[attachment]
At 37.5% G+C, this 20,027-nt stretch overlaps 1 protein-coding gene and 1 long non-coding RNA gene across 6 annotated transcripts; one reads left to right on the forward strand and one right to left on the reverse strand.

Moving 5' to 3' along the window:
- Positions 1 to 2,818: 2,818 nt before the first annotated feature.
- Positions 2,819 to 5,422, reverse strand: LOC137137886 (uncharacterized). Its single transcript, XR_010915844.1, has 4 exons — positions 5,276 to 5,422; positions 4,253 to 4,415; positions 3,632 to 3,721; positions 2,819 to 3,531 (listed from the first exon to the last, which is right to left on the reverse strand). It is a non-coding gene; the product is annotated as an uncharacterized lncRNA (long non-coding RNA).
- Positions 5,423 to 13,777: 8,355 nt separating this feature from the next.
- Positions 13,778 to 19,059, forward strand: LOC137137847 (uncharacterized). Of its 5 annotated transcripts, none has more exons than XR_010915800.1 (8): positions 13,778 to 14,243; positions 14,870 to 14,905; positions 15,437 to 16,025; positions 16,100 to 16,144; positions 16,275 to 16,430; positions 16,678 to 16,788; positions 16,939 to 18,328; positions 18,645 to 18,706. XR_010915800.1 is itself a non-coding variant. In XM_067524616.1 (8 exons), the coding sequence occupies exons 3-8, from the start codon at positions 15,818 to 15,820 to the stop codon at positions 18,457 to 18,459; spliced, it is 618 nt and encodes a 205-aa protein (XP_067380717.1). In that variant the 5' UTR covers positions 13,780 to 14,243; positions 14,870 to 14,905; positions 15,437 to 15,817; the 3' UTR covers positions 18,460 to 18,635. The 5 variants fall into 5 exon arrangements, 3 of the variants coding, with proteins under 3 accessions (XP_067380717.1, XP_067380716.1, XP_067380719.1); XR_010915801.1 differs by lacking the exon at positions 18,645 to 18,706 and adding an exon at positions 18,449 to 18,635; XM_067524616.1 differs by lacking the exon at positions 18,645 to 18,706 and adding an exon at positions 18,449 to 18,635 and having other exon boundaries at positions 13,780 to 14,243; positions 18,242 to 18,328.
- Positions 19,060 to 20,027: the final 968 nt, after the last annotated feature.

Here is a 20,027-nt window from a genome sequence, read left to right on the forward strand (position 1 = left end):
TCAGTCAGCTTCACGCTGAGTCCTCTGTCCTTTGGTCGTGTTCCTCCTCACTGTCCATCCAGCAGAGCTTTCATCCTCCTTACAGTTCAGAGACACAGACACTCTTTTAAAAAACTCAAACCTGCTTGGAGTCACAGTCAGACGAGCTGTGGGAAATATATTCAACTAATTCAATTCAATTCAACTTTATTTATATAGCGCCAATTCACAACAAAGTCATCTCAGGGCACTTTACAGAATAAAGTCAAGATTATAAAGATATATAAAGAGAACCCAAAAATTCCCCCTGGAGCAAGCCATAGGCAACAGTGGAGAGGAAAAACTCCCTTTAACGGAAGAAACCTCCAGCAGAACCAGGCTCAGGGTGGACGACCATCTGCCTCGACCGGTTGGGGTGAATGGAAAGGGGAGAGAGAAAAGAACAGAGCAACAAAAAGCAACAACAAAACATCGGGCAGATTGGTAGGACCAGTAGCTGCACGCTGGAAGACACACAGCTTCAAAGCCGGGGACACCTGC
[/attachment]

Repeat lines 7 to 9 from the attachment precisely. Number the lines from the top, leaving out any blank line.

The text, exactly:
- Positions 19,060 to 20,027: the final 968 nt, after the last annotated feature.

Here is a 20,027-nt window from a genome sequence, read left to right on the forward strand (position 1 = left end):
TCAGTCAGCTTCACGCTGAGTCCTCTGTCCTTTGGTCGTGTTCCTCCTCACTGTCCATCCAGCAGAGCTTTCATCCTCCTTACAGTTCAGAGACACAGACACTCTTTTAAAAAACTCAAACCTGCTTGGAGTCACAGTCAGACGAGCTGTGGGAAATATATTCAACTAATTCAATTCAATTCAACTTTATTTATATAGCGCCAATTCACAACAAAGTCATCTCAGGGCACTTTACAGAATAAAGTCAAGATTATAAAGATATATAAAGAGAACCCAAAAATTCCCCCTGGAGCAAGCCATAGGCAACAGTGGAGAGGAAAAACTCCCTTTAACGGAAGAAACCTCCAGCAGAACCAGGCTCAGGGTGGACGACCATCTGCCTCGACCGGTTGGGGTGAATGGAAAGGGGAGAGAGAAAAGAACAGAGCAACAAAAAGCAACAACAAAACATCGGGCAGATTGGTAGGACCAGTAGCTGCACGCTGGAAGACACACAGCTTCAAAGCCGGGGACACCTGC